Sound Transmission Class or STC is the rating system by which the ability of a partition to attenuate, (reduce the effect of) airborne sound is measured.
Materials are tested over multiple sound frequencies, from bass levels of 125Hz to treble levels of 4000Hz. They are then assigned STC ratings, a United States standard since 1961.
The partitions tested include:
Both commercial and residential construction rely on these ratings as a way of reducing airborne sound transmission between rooms.
Airborne noise is a result of a person or object making a noise. The noise generates energy in the form of vibrations or sound-waves. These sound waves are picked up by a medium, like air.
The soundwaves will travel through the air until they collide with a solid object or structure like a wall, ceiling, window, divide, etc. The sound then vibrates and is able to be heard in the adjoining space.
Examples of airborne noise include: people talking, music, and the television.
Sound Transmission Basics
Basic knowledge of the defining factors of STC ratings allows for a greater understanding of how ratings are achieved and how they relate to soundproofing techniques.
What is a Decibel?
The unit that describes the intensity of sound. Decibel means one-tenth of a Bel and is shown as the abbreviation dB.
The scale is unusual as our ears are exceptionally sensitive and the scale would be inordinate if numbered 1 by 1.
Instead, it relies on a logarithmic scale. Simply shown, near-total silence registers as 0dB and a sound 100 times more powerful is 20dB and 1000 times more powerful is 30dB.
To give this a little perspective;
- A whisper: 15dB
- General conversation: 60dB
- Lawnmower: 90dB
- Live concert: 120dB
- Fireworks: 140dB
What is Frequency?
Frequency is a useful measurement of musical sounds and is expressed in Hertz (Hz).
Music has strong repeated sound waves and the speed with which they vibrate determines the pitch of the sound. The number of wave cycles that occur in 1 second denotes the frequency.
What is Transmission Loss?
Measuring volume from both sides of a dividing wall will give you different results. This is due to sound vibrations decreasing from one side of the wall to the other, the sound waves lose their potency during travel.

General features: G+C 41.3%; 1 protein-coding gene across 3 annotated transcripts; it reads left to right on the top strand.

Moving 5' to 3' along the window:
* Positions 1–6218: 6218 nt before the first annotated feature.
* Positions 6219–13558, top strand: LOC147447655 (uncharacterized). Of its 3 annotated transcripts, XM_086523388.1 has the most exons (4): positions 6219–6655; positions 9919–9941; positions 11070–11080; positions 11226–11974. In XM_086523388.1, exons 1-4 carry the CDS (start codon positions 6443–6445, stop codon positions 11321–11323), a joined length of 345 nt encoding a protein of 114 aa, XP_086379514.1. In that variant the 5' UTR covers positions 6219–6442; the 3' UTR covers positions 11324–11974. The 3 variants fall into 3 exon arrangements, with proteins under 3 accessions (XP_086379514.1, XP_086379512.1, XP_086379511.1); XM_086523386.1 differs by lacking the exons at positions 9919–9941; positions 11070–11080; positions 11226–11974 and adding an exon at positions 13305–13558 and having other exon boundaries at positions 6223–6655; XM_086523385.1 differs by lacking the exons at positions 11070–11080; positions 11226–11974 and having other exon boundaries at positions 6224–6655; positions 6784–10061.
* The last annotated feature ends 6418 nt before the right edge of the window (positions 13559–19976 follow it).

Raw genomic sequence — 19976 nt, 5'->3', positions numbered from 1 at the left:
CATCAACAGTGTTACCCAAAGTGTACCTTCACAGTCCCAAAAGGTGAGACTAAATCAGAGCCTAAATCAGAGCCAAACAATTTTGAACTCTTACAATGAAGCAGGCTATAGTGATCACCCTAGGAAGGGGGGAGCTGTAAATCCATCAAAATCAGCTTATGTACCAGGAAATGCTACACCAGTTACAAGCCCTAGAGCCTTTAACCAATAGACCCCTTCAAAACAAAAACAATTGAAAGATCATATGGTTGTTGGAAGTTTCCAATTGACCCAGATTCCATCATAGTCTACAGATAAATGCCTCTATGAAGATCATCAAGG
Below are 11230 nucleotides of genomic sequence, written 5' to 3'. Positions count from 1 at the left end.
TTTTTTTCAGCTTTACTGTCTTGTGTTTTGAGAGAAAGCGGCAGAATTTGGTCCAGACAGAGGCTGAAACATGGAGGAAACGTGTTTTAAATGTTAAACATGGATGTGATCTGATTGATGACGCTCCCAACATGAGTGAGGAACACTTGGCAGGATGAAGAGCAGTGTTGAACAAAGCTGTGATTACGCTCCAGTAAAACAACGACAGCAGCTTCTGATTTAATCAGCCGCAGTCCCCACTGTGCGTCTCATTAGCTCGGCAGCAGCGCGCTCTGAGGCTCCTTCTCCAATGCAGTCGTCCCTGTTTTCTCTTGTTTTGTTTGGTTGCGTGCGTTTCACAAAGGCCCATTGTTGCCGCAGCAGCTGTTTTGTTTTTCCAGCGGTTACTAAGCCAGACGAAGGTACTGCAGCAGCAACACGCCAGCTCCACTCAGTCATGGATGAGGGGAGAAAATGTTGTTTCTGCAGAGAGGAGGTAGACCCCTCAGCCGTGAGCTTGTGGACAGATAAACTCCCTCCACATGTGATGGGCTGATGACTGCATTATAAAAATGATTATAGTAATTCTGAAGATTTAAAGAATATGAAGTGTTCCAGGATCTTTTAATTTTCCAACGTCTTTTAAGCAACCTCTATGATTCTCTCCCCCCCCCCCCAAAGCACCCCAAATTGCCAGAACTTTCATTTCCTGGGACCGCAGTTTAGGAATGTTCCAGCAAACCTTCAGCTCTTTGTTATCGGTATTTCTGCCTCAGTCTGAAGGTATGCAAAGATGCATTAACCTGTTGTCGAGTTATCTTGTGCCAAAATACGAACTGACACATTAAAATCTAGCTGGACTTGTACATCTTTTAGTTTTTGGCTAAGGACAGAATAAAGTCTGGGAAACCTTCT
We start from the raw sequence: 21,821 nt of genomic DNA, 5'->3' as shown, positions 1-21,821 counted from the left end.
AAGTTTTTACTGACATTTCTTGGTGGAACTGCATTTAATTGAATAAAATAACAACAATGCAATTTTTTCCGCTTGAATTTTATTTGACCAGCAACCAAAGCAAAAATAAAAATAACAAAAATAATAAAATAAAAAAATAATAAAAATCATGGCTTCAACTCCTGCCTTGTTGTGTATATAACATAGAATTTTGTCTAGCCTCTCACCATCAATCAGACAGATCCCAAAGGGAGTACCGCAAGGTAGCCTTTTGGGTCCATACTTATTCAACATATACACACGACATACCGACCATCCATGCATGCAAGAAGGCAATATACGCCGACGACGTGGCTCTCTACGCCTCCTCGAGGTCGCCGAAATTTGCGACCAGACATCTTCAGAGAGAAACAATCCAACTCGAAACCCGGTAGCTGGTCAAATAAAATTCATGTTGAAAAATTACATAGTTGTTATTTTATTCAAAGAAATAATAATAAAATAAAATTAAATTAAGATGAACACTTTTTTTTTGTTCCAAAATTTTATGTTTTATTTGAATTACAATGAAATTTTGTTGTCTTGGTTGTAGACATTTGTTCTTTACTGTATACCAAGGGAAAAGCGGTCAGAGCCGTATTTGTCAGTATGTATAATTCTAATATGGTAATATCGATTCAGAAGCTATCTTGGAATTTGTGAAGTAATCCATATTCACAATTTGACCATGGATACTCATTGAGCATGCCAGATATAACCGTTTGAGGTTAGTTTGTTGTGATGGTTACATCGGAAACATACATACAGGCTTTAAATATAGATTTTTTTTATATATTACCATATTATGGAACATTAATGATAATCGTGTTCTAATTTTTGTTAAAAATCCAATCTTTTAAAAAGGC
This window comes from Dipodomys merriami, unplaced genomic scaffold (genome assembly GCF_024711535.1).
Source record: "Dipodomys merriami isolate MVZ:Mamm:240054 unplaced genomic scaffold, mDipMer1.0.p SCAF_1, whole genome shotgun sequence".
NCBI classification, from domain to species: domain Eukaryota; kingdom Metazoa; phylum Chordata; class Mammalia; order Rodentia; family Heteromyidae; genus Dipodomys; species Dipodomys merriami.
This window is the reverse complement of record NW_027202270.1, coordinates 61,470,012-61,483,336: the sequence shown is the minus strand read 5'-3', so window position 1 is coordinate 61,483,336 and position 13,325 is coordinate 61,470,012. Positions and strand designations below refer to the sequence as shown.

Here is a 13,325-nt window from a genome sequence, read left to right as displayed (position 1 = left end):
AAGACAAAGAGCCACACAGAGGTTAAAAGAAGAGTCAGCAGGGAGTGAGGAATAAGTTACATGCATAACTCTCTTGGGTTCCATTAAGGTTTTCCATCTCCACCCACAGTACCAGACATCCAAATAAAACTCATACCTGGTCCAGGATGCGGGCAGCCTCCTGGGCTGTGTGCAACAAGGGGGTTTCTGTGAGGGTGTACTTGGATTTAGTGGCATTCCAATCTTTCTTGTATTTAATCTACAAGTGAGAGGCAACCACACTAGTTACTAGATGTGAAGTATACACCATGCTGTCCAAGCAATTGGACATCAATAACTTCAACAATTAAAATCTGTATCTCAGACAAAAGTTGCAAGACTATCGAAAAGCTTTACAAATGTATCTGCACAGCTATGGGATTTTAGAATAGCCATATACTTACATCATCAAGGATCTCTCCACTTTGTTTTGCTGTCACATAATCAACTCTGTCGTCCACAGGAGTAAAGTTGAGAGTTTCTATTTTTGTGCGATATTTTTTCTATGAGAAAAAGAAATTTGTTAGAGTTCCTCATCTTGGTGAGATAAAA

The difference between the two figures is the TL or Transmission Loss coefficient.
Loud music on one side of a wall may record 90dB and only 65dB in the neighboring room. Therefore, there is a 25 dB TL.
Frequency of the sound can alter the TL figure greatly, some higher and lower frequencies (pitched) music can have a very similar dB figure with little transmission loss. The sound can be heard almost equally on both sides.
How STC Ratings are Calculated
Measuring an STC rating is a complicated process. Multiple differentials are considered, these are called 'deficiencies' when calculating the overall rating.
This is the layman's explanation:
- Place a speaker in a corner of the test room along with a microphone in the adjacent corner. A second speaker is placed diagonally opposite the first, on the other side of the wall in the receptor room.
- Measure the volume difference in the 2 adjoining spaces and workout the Transmission Loss in dB.
- Test both values independently against 18 of the most commonly used frequencies. These fall between 125Hz and 4000Hz.
- Plot all of the points on a graph. The results should form a curve. Those results will be compared against Industry Standard curves.
Your curve will be assigned the STC rating from the industry contour that closest resembles yours.
What is Considered a Good STC Rating?
The higher the STC number denotes the greater the ability to reduce sound transmission through a medium.
The necessity for high-quality is contextual, dependent upon what the space will be used for, and how important the blocking of sound transmission is.
For instance, Government buildings, board rooms, and honeymoon suites require an STC rating of 55+. The same applies to multi-unit living, where airborne noise comes from multiple sources and directions.
In some offices and commercial buildings, even small family homes, a mid-range STC rating is sufficient.
As explained above, the scale is sensitive and dramatic differences in sound transmission, and volume might result in a minor rating difference.